Site Prep

"Many municipalities require you to disconnect from the sanitary sewer and water systems for house demolitions. This means a professional has to cap off the pipes. Check with your local building department to find out cost and inspection requirements for this step as it needs to be factored into your project schedule and budget."

Cati O'Keefe, Expert Home Building & Sustainability Contributor.

Your pro will need to address plumbing pipes, HVAC units, and electrical wiring and outlets. If you're bulldozing an entire structure, it's important to disconnect gas, water, and electricity lines. If you're only knocking down a few walls, you'll still need to shut off these utilities so your contractor can remove, reroute, or replace any wires, pipes, or HVAC lines. The cost to hire an electrician at $50 to $100 per hour is well worth the investment for safety's sake and may be required by code.

Demolition vs. Deconstruction

Demolition means removing the structure as safely and efficiently as possible, often with a variety of machinery like forklifts and sledgehammers. Deconstruction entails crews salvaging the home's reusable materials and structural elements prior to leveling it. Often these pros leave the foundation intact because it can’t be reused, and you will be responsible for getting rid of it.

Deconstruction may result in a tax write-off, with some cases allowing for as much as $30,000 to $45,000.

Average Partial Demolition Prices

5 structure types compared by demolition costs, with foundations ranging from $1,000 to $5,000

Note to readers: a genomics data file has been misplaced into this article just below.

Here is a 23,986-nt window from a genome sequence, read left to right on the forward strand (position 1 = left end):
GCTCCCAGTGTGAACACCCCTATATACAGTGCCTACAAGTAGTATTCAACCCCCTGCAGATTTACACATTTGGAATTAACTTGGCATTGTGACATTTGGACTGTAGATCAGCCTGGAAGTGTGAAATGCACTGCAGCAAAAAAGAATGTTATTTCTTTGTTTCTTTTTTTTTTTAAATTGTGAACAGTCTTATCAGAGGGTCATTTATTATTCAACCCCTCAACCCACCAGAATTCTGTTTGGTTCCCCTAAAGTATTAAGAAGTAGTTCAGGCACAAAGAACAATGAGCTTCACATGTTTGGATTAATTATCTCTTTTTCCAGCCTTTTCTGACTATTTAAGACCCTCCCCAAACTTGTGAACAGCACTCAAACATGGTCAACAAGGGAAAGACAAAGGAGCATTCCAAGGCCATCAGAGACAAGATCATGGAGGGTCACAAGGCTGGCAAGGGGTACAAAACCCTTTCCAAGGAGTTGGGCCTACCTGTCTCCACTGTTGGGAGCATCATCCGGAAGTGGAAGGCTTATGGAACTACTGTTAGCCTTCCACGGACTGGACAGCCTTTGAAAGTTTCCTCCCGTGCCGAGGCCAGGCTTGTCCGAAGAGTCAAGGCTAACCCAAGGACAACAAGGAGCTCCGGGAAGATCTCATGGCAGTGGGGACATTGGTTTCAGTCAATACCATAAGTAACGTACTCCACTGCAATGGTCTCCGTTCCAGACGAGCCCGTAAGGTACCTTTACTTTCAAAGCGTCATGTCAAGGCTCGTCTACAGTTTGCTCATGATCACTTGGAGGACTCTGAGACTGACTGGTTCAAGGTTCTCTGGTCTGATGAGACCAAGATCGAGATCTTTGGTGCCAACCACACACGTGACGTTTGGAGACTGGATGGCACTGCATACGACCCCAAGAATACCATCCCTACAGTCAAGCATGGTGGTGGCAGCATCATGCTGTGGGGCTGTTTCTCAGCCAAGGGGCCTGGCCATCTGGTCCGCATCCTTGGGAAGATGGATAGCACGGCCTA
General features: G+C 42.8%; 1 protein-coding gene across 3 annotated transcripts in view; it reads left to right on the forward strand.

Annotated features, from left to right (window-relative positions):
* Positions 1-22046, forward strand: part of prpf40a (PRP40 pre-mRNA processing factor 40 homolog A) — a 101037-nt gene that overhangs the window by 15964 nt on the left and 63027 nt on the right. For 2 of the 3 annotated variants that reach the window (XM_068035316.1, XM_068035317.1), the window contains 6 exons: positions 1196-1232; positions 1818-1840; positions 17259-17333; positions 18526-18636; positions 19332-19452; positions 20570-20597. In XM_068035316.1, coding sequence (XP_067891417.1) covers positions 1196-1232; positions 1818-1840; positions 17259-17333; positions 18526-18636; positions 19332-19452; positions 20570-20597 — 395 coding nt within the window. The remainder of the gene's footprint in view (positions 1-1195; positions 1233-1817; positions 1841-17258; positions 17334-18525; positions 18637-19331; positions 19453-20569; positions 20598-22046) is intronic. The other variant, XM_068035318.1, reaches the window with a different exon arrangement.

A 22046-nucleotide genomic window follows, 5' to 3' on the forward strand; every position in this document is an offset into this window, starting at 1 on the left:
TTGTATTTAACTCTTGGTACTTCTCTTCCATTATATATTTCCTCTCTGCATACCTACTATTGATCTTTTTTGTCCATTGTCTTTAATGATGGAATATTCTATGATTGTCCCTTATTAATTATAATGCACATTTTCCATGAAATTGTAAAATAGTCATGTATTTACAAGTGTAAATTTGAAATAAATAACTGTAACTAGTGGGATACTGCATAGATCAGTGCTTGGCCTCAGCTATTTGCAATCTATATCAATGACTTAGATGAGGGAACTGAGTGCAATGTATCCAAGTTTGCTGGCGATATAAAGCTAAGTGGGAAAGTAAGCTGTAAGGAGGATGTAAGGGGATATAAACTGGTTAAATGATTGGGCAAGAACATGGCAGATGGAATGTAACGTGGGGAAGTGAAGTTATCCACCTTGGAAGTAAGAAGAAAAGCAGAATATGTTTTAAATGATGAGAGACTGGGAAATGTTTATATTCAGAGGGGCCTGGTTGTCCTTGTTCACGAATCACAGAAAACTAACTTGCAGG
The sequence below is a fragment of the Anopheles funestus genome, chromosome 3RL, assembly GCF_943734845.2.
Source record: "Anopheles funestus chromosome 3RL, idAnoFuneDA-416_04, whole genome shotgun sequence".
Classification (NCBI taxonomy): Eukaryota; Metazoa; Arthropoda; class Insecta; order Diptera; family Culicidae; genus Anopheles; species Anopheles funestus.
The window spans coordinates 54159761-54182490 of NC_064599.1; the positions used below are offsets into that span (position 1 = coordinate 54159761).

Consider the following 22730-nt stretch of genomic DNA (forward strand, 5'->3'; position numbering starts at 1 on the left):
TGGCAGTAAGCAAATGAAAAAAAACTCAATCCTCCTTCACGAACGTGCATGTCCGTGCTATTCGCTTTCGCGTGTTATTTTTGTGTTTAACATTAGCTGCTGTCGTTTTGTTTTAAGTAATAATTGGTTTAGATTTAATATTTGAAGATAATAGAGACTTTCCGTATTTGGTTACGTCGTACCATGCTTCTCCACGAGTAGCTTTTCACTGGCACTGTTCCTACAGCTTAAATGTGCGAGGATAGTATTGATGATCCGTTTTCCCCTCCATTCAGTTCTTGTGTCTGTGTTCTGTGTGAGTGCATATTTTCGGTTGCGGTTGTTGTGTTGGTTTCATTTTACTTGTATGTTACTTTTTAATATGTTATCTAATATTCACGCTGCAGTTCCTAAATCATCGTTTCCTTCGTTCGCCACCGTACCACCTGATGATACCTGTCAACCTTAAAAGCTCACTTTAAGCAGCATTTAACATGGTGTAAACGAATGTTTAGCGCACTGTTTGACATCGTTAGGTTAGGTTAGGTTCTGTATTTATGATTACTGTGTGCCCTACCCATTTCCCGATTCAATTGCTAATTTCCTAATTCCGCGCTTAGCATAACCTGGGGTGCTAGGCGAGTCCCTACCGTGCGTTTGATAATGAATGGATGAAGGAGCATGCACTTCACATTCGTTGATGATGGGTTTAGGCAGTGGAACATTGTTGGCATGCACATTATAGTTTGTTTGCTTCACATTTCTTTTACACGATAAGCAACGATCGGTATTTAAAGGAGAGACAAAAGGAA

Photo: Vesnaandjic / E+ / Getty Images

Attached or Detached Garage

Many garages have electrical and plumbing considerations, so that the cost can vary from $2 to $6 per square foot or roughly $2,000 to $9,000. A partial demolition might entail:

  • Tearing down drywall from one or more garage walls but keeping the inner frames intact.

  • Removing one or more walls in their entirety but maintaining at least part of the original structure.

  • Cutting into the walls or the ceiling in order to install or access internal wiring.

Swimming Pool

Swimming pools can be a complex building project in both installation and removal. The average cost to remove a pool falls around $5,000, or between $2,700 and $19,000. You can use many different methods to remove a swimming pool, such as filling it in fully or partially or using an engineered or non-engineered backfill.

Deck Removal Costs

If a house has an unsound ground-floor deck, your safest option is typically a partial demolition and rebuild. A partial deconstruction will run about $30 per square foot, depending on the deck design. An elevated deck may result in additional fees due to height and any added materials it requires to keep it above ground, averaging about $45 to $50 per square foot to eliminate.


The price of chimney removal falls within the $4,000 and $10,000 range. The final project cost depends on several factors, including whether it extends into the basement or is bolted onto or built into the structure. Be prepared to pay additional fees to repair any roof damage that may occur during the chimney's removal.

Shed or Barn

The estimated cost of tearing down a shed or barn varies between $50 and $100 per hour. The cost depends on the building size, the site's accessibility, and the amount of debris for clearing. While this may seem like an easy job, the building material may require extensive equipment for demolition. The structure will need to be dismantled with pieces hauled away for disposal or set aside to be reused or sold. 


The rate for demolishing and reconstructing a roof can be between $4 and $5 per square foot or $45 per hour or more for labor. The price varies based on whether you are demolishing the entire roof deck or just failed parts of the roof. Hard-to-access rooftops and complicated or ultra-steep rooflines can cost more.


The cost to demolish a concrete driveway is $1 to $2 per square foot. Extracting a driveway is a multi-step process that requires breaking the concrete or asphalt, hauling away the debris, and leveling the site.